Hoke County baseball coach Mike Ray, who is coaching this season despite being diagnosed with ALS, will receive the N.C. High School Athletic Association’s Courage Award next week during its annual meeting at Chapel Hill.
Ray, 52, uses a walker and is coaching baseball from the dugout this season as the symptoms of his amyotrophic lateral sclerosis (ALS) become more severe. Last year, he thought arthritis was causing the limp that required him use a cane, or occasionally a fungo bat.
He learned in November that he has ALS, a progressive neurodegenerative disease better known as Lou Gehrig’s disease. Former East Carolina baseball coach Keith LeClair and former New York Yankee pitcher Jim “Catfish” Hunter had ALS.
“Coach Ray has been an inspiration to all of us.” said Gary Brigman, the Hoke athletic director. “He certainly didn’t want all of this attention, but I thought it was important to share his story with everyone.”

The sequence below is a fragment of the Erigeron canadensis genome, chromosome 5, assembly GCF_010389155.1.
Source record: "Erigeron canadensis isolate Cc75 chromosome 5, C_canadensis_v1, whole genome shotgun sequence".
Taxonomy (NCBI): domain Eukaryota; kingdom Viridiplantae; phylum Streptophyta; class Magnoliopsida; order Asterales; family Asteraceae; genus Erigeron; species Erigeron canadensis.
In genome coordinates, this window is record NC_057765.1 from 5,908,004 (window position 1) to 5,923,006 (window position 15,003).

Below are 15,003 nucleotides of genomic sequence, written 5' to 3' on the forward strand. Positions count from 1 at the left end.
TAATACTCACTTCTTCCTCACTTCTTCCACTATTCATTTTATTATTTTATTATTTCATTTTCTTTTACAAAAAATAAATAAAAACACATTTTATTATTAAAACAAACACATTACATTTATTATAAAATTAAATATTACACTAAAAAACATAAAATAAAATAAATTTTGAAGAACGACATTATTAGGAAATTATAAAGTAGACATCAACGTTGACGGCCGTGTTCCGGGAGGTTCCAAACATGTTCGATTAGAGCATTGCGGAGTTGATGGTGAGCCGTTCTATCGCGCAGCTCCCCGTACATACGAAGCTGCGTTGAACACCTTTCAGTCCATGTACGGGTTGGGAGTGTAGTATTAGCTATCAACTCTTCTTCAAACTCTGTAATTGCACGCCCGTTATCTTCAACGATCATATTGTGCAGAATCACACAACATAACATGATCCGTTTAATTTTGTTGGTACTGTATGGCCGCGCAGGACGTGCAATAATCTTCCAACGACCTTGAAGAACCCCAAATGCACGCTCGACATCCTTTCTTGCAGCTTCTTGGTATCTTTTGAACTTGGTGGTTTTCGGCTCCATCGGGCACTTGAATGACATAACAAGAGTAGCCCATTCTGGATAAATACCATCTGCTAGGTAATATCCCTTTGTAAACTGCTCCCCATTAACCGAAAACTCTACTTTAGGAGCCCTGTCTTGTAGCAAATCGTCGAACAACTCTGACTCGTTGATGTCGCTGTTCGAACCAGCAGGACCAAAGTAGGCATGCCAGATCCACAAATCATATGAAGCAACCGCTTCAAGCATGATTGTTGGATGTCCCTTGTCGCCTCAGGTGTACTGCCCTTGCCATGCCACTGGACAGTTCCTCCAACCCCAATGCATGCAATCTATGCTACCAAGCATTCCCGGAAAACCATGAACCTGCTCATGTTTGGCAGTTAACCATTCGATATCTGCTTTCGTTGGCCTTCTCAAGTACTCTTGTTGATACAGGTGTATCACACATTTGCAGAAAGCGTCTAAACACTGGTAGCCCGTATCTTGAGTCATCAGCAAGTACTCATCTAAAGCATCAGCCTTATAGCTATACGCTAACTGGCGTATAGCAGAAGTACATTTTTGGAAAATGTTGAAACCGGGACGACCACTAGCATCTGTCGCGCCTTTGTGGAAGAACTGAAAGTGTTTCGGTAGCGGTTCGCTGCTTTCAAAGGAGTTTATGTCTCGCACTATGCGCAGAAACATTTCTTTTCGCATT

Ray said he was humbled to receive the award.
“I think the boys are really proud and it is good for the school and community,” Ray said. “Everybody at school seems enthused by it. But for me, I know I couldn’t be coaching without my assistant coaches (Buddy Currie, Bobby Britt, Terry Amaral). They do a lot.”
Ray is still teaching in his classroom for exceptional children, but he can’t do many of the things high school baseball coaches usually do, throwing batting practice, hitting fungoes, raking and shoveling the field.
But Brigman said Ray is doing more than ever. The coach is inspiring the community, the school and the entire region.
The baseball teams in the Southeastern 4A conference, of which Hoke is a member, have started a fund to fight ALS and every time Hoke plays a conference opponent on the road, Ray is presented with a check for ALS research.
“It isn’t a lot of money, but it has raised awareness and shown Ray how much everyone cares for him,” Brigman said.
Brigman said one of his favorite moments in sports is seeing the opposing team seek out Ray after a game to shake his hand, pat him on the back or speak to him.
“Watching the kids do that has been incredible,” Brigman said.